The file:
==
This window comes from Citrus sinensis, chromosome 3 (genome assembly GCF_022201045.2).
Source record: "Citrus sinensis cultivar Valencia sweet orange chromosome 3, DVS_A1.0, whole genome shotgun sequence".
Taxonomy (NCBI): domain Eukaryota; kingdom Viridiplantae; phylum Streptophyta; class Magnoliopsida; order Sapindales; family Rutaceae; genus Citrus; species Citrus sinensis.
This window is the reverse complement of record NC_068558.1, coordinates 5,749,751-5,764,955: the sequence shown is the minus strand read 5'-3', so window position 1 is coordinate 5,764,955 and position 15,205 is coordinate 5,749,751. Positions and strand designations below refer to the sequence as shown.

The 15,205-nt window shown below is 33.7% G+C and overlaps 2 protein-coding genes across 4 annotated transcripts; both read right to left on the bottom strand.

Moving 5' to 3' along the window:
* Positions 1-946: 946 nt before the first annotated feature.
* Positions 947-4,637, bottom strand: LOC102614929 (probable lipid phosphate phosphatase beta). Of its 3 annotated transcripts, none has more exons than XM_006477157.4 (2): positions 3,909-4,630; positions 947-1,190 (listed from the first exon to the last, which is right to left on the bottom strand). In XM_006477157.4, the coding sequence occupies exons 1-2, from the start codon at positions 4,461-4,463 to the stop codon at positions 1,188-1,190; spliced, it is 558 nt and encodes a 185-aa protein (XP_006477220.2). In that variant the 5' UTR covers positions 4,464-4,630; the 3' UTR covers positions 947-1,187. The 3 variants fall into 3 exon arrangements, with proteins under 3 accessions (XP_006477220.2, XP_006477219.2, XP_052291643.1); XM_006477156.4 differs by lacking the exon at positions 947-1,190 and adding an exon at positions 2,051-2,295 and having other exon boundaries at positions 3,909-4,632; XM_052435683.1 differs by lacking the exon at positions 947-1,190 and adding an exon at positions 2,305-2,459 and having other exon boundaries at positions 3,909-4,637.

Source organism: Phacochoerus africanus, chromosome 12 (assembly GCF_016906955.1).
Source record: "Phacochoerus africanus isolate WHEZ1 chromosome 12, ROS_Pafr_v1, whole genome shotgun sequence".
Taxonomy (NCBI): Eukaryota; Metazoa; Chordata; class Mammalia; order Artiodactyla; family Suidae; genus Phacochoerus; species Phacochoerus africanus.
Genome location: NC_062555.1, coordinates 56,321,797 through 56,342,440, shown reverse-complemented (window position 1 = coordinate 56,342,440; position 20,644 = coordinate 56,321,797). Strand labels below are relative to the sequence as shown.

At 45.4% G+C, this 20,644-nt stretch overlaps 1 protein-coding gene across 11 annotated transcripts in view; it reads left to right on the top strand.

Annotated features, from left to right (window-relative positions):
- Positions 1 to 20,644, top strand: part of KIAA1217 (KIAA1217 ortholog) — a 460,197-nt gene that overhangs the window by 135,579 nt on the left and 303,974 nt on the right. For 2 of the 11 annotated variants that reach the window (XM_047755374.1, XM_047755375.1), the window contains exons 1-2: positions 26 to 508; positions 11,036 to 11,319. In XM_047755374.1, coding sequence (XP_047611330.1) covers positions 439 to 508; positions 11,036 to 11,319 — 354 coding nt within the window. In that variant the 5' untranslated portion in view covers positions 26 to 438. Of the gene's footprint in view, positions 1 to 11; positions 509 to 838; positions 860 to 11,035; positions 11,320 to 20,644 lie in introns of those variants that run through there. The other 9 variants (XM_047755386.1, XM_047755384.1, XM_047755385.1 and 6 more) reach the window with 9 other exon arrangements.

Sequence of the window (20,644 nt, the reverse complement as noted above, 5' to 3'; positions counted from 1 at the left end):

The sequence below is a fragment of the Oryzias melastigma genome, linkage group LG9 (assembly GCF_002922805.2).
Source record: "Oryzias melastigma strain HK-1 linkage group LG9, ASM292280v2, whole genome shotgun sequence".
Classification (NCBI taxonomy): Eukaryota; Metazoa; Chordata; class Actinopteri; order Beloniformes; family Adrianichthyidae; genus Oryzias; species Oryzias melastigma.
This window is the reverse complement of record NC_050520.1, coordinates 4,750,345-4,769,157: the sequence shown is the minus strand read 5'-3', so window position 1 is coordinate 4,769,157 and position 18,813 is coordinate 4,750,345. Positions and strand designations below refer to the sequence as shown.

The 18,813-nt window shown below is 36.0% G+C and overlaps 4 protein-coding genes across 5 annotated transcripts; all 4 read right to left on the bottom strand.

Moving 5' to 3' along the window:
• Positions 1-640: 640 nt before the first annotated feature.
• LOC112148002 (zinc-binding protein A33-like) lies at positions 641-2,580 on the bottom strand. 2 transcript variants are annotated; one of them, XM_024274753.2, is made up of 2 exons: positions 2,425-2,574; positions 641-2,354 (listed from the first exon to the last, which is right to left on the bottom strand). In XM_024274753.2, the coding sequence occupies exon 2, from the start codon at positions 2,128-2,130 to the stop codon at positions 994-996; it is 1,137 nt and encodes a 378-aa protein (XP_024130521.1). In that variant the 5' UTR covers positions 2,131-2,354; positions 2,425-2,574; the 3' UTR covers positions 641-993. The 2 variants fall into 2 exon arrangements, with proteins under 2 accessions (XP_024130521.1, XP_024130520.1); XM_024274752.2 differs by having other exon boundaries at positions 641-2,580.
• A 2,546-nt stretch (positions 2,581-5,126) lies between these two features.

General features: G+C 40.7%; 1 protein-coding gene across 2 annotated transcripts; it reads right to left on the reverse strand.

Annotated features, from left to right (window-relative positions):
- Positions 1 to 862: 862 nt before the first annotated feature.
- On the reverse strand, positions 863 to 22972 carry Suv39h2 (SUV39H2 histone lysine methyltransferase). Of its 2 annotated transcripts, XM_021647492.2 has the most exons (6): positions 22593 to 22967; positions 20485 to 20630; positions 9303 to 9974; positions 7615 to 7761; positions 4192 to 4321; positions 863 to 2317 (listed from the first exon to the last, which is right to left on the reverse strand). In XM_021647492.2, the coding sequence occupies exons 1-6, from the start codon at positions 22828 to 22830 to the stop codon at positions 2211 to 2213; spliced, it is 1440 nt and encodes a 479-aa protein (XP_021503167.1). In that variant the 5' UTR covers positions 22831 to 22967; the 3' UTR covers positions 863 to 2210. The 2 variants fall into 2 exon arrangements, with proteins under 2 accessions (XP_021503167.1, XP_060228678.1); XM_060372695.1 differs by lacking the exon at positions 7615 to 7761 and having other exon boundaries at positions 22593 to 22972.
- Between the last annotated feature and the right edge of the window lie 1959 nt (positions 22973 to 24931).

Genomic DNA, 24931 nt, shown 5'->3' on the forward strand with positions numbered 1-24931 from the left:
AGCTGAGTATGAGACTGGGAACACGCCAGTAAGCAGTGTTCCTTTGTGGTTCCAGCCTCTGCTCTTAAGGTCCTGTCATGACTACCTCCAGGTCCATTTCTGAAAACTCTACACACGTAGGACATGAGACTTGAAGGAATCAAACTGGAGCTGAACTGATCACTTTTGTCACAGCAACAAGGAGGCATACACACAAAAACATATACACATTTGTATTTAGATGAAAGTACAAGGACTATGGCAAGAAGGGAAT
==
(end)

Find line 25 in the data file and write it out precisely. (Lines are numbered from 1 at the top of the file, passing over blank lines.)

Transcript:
• A 2,546-nt stretch (positions 2,581-5,126) lies between these two features.